'Nobody here is a terrorist ... But we are all ready to fight'
Nick Meo in Jakarta
The hard-eyed young men in Hamas-style headbands, mujahedeen T-shirts, and woollen Afghan caps formed a small, silent army for the television cameras outside Cipinang Prison as they waited for their hero.
The discipline was impressive until the alleged spiritual head of Southeast Asia's most dangerous terrorist organisation, Jemaah Islamiah, emerged from jail, 45 minutes earlier than expected.
The young men mobbed him, drowned out his carefully prepared speech with cries of Allahu akbar! (God is great), punched the air, and jostled with photographers and camera crews who threatened to outnumber them. Cameramen fought each other and the fanatics to snatch pictures of the elderly, stick-thin religious teacher who has become, to many, the face of terror in Indonesia.
Abu Bakar Bashir's release yesterday from prison, where he had been jailed for giving his blessing to the plotters of the 2002 Bali bombings was supposed to be a triumph for Indonesia's religious hardliners.
It was carefully staged and coincided with the launch of a book, written in prison, declaring his innocence - its title translates as I Was Slandered.
The whole event was a bit of a flop. The crowd of 150 fanatics only seemed to underline the lack of mainstream support for religious extremists who are regarded by most Indonesians as mad and dangerous - although many moderate Muslims do revere Bashir as a teacher and believe his claims of innocence.
'I will continue to fight to uphold the Islamic sharia,' he said in a brief speech before being whisked off. It was all over in a couple of minutes, leaving a bizarre array of oddballs milling around in search of more excitement.
To a man and woman they all insisted that the preacher was innocent of involvement in the Bali bomb blasts which killed 202, including 11 Hong Kong residents.
Gampung Suharto, 42, claimed to have been an accountant for a US company and said his support for Jemaah Islamiah, had cost him his job.
'I didn't mind,' Mr Suharto said. 'That company was damned by God.'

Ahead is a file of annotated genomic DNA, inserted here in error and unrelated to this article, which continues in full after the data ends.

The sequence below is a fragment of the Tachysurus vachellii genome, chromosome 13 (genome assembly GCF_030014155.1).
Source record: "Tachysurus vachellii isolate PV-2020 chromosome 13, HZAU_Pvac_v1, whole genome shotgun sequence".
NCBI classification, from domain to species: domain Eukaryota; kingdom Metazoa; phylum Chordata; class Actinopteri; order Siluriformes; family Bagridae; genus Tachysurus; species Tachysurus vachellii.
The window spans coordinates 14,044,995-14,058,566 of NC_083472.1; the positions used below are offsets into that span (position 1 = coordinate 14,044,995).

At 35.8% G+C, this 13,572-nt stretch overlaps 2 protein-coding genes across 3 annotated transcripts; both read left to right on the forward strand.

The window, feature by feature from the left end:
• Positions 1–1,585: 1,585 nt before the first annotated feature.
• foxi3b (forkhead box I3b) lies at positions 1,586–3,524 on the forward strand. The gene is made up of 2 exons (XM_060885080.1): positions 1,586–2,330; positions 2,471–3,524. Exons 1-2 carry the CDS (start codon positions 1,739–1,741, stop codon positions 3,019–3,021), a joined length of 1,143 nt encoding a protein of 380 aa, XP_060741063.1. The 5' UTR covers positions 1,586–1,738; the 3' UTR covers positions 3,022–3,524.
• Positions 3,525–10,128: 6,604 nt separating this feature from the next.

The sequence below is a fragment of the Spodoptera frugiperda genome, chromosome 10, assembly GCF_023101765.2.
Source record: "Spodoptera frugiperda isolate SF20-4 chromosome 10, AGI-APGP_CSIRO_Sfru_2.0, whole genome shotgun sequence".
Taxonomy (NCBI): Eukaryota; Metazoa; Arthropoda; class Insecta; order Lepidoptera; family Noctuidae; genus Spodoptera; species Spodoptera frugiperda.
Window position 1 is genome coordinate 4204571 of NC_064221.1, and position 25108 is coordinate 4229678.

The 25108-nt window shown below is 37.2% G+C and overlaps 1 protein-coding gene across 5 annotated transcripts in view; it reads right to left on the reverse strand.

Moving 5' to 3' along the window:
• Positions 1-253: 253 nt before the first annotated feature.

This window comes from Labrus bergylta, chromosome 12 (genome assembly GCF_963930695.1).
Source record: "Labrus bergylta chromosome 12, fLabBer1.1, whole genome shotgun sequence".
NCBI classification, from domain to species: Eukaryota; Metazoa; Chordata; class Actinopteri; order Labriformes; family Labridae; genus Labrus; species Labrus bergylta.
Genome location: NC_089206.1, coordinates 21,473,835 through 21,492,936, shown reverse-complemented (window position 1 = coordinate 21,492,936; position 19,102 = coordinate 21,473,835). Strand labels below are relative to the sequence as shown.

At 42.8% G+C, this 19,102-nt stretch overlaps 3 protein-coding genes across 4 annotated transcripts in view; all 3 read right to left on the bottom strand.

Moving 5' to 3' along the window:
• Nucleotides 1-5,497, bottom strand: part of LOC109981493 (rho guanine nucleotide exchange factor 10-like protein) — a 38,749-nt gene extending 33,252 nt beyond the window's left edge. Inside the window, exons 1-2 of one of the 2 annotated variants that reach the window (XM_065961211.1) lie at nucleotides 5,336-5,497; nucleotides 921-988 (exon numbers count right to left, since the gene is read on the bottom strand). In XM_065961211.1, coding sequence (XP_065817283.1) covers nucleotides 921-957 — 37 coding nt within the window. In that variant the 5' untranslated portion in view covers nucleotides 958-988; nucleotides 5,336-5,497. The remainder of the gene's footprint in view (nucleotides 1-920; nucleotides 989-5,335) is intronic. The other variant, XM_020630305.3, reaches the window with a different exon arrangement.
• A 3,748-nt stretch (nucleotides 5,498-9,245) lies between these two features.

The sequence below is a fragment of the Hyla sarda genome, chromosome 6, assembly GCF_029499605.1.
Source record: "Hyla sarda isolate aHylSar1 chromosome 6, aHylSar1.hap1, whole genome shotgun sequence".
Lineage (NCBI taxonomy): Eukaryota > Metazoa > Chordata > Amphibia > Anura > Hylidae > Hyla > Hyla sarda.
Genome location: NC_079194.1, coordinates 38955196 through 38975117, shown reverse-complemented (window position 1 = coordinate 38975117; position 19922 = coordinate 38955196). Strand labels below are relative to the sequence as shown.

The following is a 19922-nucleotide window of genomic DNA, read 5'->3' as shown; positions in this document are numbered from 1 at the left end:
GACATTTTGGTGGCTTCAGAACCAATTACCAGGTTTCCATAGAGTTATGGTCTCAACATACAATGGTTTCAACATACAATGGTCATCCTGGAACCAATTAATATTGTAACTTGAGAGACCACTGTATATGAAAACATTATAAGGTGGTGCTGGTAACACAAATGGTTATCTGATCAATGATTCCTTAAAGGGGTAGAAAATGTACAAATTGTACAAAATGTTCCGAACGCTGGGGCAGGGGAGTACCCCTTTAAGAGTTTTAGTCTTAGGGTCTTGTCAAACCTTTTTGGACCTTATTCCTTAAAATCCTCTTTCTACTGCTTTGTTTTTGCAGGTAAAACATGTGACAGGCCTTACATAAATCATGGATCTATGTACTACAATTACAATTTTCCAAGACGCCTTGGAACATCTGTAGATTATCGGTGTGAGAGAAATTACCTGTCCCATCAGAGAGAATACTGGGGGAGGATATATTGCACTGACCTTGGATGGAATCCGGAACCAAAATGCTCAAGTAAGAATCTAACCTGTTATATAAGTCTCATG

The jobless accountant insisted that the Bali bombs had been planted by the CIA to discredit Bashir, and claimed that the 150 supporters had actually been 3,000.
Other supporters wore an array of skull-caps, homemade uniforms and badges from radical mosques and disbanded Islamic militias which have fought bloody battles all over Indonesia. Some wore Afghan woollen caps, a mark of honour in jihadi circles where they are worn by veterans of al-Qaeda training camps. The boys wearing them sniffed disdainfully when asked where the caps had come from, but barely looked old enough to have trained overseas as grown-up terrorists.
A man who wore a Lashkar Mujahideen badge on his black paramilitary-style waistcoat, praised Mr Bashir and condemned the Indonesian leaders who he said were his 'oppressors'.
'Nobody here today is a terrorist,' the man said. 'But we are all ready to fight jihad. I would, at a moment's notice.'
Women were present too. They stood at the back. One grandmotherly figure with tears pouring down her face said Mr Bashir was loved by the people.
'He fights for Islam and he wasn't responsible for the Bali bombs,' she said. The woman, Nur Diniyah Binti Hasan Saad, said she was a professor of chemistry and had sent two sons to Mr Bashir's Al-Mukim religious school, which security experts say is notorious for producing terrorists.
However eccentric his supporters, yesterday's release marked the beginning of a new phase for the radical preacher who had been heard of by few Indonesians before his arrest.
Mr Bashir is expected to become a media celebrity, touring radical mosques with his trademark firebrand rhetoric and attempting to energise a hardline fringe that has seen its fortunes wane since his jailing.
The bombing campaign blamed on Jemaah Islamiah failed to ignite jihad in Indonesia and the carnage even repelled many hardliners. It also led to effective police crackdowns in which most leaders were jailed.
Mr Bashir also has a tailor-made political weapon, a campaign for anti-pornography legislation which has already galvanised Islamic radicals. Despite the poor display outside the prison yesterday for the radical fringe it was a day to remember. Their star performer is back in business.